In the final scene of Werner Herzog’s film Fitzcarraldo the mad actor, Klaus Kinski, smiles broadly. He is standing on the bridge deck of the steamship Molly Aida heading home. The film is set in the Amazon Basin during the rubber boom of the late 1800’s. In the story, the main character – Fitzcarraldo – tries to amass a fortune collecting and selling rubber so that he can finance his dream - to build an opera house in Iquitos, the remote Andes city where he lives. After attempting a feat of epic proportions, his plan fails. However, in the end, Fitzcarraldo does manage to bring an opera troupe with him on board the Molly Aida as he heads home. Fitzcarraldo stands on deck. In one hand he grips the back of a red velvet chair – in the other, he holds a cigar. In exultation, he listens as performers sing arias from Bellini’s The Puritans in the open air above streaming water. It’s a grand image and, perhaps like Fitzcarraldo, creating this image was Werner Herzog’s ultimate dream.
On a shelf in my studio, I found an old journal with an entry I made in 1993. In it, I had recorded the words of author and critic, Adam Gopnik discussing artists Louise Bourgeois and Ilya Kabakov.
They are the connection between a single consciousness and the world around it, but they allow meaning to emerge on its own, unchaperoned by certainty.
Over the years I have recorded many statements like this in an attempt to penetrate the ineffable. In his book - Reading Between the Wines - Terry Theise made frequent forays into this territory.
It’s time to tell what wine can mean in a person’s life. But to do this I have to ask you to accept the ethereal as an ordinary and valid part of everyday experience (and) the ethereal can be forbidding when it isn’t grounded in counterpoint to the ordinary.
Fitzcarraraldo is a film about the meaning of life. It links the ordinary to the extraordinary by means of the film’s centerpiece – a visual record of the daunting effort required to move a 320 ton steamship over a mountaintop by hand. To make his film, Werner Herzog spent four years living in the Amazon jungle. He used three different ships to complete his film including the 320 ton steamship he hauled by hand – many hands – over the mountaintop. To use special effects to tell his story would have been a lie and he didn’t want to lie about something so important. The steamship was his visual metaphor and connection to the real world. The effort required to haul it by hand over a mountaintop was, certainly, unchaperoned by certainty. Later, in his diary - Conquest of the Useless -Herzog refers to – the helplessness of dreams over the heaviness of reality – no doubt the grand lesson he learned while filming Fizcarraldo. Werner Herzog earned the pleasure of the cigar smoked at the end of his film.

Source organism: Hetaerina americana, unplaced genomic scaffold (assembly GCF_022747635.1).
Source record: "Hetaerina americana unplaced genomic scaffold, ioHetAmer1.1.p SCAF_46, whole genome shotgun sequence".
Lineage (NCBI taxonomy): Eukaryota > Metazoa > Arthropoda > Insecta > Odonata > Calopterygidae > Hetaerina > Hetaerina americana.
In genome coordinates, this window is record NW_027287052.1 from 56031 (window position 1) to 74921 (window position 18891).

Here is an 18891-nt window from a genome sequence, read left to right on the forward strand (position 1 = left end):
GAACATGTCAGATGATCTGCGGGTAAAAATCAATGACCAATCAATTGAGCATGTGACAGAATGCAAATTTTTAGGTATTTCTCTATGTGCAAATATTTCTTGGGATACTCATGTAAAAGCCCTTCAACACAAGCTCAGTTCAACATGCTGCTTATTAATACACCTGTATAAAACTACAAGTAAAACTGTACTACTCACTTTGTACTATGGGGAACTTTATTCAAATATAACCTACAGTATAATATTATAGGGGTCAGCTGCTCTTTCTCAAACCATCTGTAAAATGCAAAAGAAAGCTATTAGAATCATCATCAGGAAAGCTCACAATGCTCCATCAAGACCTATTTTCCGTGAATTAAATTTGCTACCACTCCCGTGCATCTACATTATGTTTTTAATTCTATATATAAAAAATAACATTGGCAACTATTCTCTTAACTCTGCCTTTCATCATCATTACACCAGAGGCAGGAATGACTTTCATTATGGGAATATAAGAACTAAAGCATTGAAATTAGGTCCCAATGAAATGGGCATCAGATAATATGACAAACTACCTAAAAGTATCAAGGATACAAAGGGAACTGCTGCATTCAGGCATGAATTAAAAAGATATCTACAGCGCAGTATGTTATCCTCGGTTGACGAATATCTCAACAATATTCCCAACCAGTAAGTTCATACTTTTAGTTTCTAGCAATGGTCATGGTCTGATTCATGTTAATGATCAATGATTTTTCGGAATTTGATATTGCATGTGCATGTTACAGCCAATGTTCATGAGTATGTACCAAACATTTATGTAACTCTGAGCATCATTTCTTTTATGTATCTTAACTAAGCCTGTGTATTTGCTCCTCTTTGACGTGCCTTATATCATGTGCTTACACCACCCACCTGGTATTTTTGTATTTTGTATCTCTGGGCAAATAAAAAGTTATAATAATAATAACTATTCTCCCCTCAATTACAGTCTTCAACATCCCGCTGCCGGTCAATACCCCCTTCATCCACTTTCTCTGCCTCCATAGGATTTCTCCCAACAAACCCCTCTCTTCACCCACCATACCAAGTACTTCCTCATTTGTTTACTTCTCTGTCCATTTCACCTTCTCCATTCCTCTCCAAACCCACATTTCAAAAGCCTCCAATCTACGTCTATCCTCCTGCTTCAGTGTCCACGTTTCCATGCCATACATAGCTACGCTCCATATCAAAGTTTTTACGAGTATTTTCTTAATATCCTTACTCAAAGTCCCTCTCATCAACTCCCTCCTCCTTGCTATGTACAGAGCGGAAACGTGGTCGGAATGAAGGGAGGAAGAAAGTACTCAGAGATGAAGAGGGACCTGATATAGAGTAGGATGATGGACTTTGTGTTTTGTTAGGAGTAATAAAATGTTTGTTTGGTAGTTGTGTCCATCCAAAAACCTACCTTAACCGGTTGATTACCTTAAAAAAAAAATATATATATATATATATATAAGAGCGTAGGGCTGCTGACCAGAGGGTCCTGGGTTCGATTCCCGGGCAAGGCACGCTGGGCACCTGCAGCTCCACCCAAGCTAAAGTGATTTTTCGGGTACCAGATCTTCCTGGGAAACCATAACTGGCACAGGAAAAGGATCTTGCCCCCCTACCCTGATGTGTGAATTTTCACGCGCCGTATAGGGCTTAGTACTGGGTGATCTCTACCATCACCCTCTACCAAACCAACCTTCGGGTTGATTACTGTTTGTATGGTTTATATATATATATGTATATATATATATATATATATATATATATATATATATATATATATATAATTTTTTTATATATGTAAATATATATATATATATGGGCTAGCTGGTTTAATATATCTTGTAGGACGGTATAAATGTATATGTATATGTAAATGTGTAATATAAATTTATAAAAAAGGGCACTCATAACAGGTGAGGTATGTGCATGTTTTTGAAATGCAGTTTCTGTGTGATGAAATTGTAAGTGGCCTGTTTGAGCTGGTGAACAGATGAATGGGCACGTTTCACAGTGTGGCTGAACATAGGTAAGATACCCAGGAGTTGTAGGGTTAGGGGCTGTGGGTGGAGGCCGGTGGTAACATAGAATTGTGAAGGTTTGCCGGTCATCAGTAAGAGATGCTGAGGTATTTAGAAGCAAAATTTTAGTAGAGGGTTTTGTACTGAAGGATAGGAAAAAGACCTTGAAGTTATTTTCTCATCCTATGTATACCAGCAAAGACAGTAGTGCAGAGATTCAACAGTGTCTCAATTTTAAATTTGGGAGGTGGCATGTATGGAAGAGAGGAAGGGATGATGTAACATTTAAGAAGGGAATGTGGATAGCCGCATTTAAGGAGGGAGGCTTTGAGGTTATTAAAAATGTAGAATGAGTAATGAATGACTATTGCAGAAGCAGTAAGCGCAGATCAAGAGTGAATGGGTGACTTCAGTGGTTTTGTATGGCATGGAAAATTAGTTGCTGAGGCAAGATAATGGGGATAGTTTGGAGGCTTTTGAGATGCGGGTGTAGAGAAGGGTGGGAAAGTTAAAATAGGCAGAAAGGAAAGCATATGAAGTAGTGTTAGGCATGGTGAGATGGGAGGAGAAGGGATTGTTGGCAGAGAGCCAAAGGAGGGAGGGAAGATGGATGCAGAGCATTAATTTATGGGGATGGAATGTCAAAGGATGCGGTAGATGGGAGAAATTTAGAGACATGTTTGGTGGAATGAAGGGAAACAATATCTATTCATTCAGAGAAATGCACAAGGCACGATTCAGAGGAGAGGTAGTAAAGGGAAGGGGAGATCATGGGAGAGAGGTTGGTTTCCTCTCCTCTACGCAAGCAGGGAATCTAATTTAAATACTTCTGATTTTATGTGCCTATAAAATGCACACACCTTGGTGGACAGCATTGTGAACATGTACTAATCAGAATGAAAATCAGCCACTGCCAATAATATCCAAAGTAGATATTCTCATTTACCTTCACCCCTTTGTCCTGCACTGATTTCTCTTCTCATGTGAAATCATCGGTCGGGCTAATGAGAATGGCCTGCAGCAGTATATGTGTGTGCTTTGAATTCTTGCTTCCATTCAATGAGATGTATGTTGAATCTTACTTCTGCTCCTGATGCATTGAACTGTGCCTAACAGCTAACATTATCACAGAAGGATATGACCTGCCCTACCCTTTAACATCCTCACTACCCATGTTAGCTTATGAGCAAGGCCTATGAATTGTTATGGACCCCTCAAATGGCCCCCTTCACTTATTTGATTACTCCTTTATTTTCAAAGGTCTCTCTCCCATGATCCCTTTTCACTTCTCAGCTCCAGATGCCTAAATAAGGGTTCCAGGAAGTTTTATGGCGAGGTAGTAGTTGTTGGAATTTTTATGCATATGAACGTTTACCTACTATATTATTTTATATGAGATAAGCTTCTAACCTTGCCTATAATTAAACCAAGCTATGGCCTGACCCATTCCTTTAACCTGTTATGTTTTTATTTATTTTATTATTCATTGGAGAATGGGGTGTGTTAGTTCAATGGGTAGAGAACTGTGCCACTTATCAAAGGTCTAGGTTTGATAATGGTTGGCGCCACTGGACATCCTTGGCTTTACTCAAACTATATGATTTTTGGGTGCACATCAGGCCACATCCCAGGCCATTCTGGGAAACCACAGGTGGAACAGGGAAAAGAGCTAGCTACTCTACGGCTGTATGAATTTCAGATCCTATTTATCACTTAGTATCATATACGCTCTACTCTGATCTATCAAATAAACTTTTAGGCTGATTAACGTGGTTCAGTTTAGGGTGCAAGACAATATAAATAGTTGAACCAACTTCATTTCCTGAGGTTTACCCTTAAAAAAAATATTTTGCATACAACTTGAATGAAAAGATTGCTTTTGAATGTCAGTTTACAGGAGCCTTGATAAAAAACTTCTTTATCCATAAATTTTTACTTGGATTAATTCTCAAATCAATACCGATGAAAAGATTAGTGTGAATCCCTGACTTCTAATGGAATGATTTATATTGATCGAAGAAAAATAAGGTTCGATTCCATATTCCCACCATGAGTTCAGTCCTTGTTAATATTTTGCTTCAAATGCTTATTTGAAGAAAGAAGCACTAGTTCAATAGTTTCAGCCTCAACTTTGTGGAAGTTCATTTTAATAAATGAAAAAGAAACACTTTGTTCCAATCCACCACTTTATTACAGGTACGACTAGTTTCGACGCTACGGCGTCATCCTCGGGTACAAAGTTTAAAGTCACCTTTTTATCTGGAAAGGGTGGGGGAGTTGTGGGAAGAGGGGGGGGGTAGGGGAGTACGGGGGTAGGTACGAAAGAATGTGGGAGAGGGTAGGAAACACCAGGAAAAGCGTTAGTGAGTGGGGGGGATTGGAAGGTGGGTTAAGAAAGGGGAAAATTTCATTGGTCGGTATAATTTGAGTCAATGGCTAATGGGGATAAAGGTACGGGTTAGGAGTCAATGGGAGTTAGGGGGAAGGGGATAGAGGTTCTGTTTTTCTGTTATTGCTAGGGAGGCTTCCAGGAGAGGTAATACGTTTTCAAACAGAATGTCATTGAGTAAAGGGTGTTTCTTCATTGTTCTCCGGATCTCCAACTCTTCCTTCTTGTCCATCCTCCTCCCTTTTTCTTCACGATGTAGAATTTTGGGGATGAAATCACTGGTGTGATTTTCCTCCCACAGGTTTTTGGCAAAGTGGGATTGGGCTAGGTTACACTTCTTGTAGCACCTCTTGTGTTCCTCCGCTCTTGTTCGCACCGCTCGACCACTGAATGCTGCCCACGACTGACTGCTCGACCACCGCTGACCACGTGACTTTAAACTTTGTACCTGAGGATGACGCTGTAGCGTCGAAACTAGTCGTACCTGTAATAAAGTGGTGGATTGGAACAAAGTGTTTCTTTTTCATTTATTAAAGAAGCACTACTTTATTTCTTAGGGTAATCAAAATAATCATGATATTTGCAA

While watching the steamship Molly Aida move inch by painful inch up the mountainside, I turned to Kim and said – that makes me think of Bloomer Creek. It made me think of the effort, so often daunting, to establish our vineyard and winery. It made me think of the work we did by hand to establish Barrow Vineyard, clearing a field - abandoned for 30 years - on a hillside overlooking Seneca Lake. How trees and bushes flourished next to the old vines and needed to be plucked out one by one. Rotten posts needed to be gathered and rusted trellis wire coiled and thrown into heavy piles. There were days of raking, clearing the field of old vine stumps and roots that needed to be burned. Often we joked that our work felt prehistoric. It certainly looked prehistoric - like a primitive ritual - with the bare terraced hillside at dusk covered in small, smoking mounds. Watching the Molly Aida inch up the mountainside also reminded me of times during harvest when I conjure memories of mountain climbing - don’t look up; just keep moving; put one foot in front of the other and you will make the summit – in order to motivate myself and finish picking my row. It made me think of being on the press deck at the end of harvest with all grapes picked – tons of grapes picked by hand – crushed; pressed; and fermenting. Exultant, Kim, Katy and I drink beer to celebrate. After many toasts, we smile and watch the rising of a cold, quiet moon.
Fitzcarraldo standing on deck smoking a cigar is an iconic image to me. Perhaps it’s iconic to all obsessive dreamers- artists- vignerons - or perhaps it’s because of my painting entitled – After the Meal, Nestor Lit the King’s Cigar. It’s a title Kim came up with for the painting I made in 1995 in memory of my father – born Nestor Pandelis, who died suddenly, almost overnight. White cards, porcelain knobs, and a gold box tied with a small, red ribbon are arranged on the shelf of an old organ. A cigar box top bearing a picture - Webster/ Golden Anniversary – and a card, the color of a yellow bird, with three red stars all in a row - lean on the dark mahogany shelf. Four brackets - like lion’s paws- stretch outward toward the viewer. A small metallic object, like a miniature battle helmet, sits in front of a thin coil of gold wire, pinned in a loop to a white card. I had devised my own ritual.